Hammond Police Determine K-9 Officer Didn't Abuse Dog

YouTube video surfaced earlier this month of the officer allegedly abusing the dog

A Hammond Police Department review of the K-9 officer shown in a YouTube video allegedly abusing his police dog found the dog "was not abused or harmed in any way."

In a statement released Monday, Chief John Doughty said the officer acted in accordance to training during a high-risk traffic stop in which the dog successfully sniffed out illegal contraband inside the vehicle. A separate review of the incident by Vohne Liche Kennels found the same thing.

The officer, who was placed on administrative leave after the video went public, will receive additional training to make sure the incident isn't repeated, Doughty said.

The video posted online shows the officer using a leash to lift the dog to its hind legs, then striking the dog's middle section with what appears to be another leash. He then lifts the dog into the air by the leash, and the dog is seen swinging around once.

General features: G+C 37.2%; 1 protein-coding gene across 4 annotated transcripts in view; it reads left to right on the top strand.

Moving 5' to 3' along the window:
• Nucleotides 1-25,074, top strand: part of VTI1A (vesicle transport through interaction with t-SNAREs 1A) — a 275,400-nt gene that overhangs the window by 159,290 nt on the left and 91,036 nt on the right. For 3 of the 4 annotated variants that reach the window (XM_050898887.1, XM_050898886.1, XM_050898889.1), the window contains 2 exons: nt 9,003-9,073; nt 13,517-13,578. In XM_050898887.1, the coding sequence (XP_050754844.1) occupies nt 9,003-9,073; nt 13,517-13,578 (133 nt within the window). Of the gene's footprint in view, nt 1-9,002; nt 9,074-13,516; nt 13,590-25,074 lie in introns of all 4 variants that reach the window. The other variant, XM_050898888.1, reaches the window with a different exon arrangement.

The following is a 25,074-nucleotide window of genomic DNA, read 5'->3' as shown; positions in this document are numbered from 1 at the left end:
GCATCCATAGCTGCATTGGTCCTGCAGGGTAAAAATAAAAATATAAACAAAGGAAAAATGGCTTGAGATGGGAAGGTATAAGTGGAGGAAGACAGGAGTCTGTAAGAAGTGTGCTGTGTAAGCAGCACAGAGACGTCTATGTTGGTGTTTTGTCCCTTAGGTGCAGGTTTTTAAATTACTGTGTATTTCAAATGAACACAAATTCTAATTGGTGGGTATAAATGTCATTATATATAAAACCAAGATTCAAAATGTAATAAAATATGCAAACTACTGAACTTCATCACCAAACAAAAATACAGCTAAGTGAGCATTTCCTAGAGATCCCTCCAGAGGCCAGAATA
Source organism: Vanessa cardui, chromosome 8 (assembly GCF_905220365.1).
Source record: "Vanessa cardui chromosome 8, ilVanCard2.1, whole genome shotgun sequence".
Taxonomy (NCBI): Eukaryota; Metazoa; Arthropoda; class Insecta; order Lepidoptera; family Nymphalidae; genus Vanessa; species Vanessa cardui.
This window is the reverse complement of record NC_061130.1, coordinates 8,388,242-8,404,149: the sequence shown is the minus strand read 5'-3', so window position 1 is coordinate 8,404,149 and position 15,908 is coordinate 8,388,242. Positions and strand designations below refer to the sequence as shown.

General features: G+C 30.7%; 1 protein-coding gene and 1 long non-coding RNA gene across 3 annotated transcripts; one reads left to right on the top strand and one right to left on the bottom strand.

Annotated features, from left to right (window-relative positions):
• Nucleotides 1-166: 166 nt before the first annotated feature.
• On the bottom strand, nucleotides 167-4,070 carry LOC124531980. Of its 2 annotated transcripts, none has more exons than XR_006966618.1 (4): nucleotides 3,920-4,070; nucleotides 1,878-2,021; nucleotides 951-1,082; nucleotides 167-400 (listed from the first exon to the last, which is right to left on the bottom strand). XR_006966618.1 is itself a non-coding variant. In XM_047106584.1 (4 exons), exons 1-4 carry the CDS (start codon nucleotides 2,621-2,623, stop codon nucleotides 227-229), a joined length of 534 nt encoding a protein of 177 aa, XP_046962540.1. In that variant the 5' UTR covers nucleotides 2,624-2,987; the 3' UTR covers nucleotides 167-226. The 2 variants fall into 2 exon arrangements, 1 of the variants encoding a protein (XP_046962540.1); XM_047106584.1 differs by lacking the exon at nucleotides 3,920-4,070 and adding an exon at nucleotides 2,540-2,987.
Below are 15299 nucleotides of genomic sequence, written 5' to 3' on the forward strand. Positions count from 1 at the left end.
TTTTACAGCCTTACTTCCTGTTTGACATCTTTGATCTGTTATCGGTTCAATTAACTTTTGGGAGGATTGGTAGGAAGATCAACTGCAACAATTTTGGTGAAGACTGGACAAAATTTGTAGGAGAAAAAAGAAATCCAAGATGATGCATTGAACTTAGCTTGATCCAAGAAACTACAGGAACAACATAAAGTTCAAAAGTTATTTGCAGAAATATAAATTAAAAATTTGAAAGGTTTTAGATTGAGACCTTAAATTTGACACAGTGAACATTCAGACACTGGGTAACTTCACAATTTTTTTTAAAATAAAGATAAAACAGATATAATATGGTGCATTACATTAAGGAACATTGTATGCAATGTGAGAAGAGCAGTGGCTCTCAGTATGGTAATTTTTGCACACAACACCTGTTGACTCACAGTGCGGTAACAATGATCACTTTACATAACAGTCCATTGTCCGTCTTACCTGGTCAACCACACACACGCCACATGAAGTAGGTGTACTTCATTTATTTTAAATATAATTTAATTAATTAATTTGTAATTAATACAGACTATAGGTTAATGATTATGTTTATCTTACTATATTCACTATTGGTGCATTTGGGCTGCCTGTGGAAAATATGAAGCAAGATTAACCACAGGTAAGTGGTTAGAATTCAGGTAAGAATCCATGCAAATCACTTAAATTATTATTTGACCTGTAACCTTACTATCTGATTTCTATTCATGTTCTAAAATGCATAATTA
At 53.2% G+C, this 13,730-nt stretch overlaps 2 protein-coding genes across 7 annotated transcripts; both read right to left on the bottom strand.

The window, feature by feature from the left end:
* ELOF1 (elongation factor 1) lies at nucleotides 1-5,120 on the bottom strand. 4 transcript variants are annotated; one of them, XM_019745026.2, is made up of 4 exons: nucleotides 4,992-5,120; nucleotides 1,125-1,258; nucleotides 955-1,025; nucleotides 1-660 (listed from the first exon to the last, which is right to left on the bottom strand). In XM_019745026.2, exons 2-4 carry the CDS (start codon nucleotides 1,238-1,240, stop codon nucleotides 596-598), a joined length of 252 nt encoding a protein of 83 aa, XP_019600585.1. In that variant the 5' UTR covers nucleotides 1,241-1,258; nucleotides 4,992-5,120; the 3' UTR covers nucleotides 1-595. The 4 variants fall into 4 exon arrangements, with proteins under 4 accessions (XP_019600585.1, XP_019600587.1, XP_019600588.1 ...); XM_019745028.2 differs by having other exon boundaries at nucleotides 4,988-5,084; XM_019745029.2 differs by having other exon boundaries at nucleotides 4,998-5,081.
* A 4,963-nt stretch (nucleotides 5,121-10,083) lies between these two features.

"We do not feel in this case that the dog was abused in any way," Vohne Liche Kennels said in a statement. "The handler's technique was not the way he was taught but was not abuse." 

Doughty said the dog was given a ball as a reward after his successful find during the traffic stop. The officer needed to get the dog back to the car as soon as possible, though, so he could help another officer arrest the suspect and had to quickly retrieve the ball for safety reasons.

The dog, Doughty said, wanted to play a little longer.

"All of our dogs have high drives that make them good at what they do," Doughty said. "This particular K-9 is reluctant to give up the ball quickly as he savors the reward, and in training this is play time he loves to extend."

Doughty said the officer was trained to use upward pressure on the leash and give the command "out" until the ball is released. The dog was being especially resistant, Doughty said, and the officer chose to lightly slap at the dog's shoulders to quickly get him to release the ball.

The technique isn't typical of the officer's normal routine, Doughty said, and Vohne Liche Kennels noted a handler should never slap his K-9 with his leash.

Still the police department determined it was not abuse.

"The short clip that went public clearly shows the dog wagging his tail and is ready to go back to work after releasing the ball," Doughty said.

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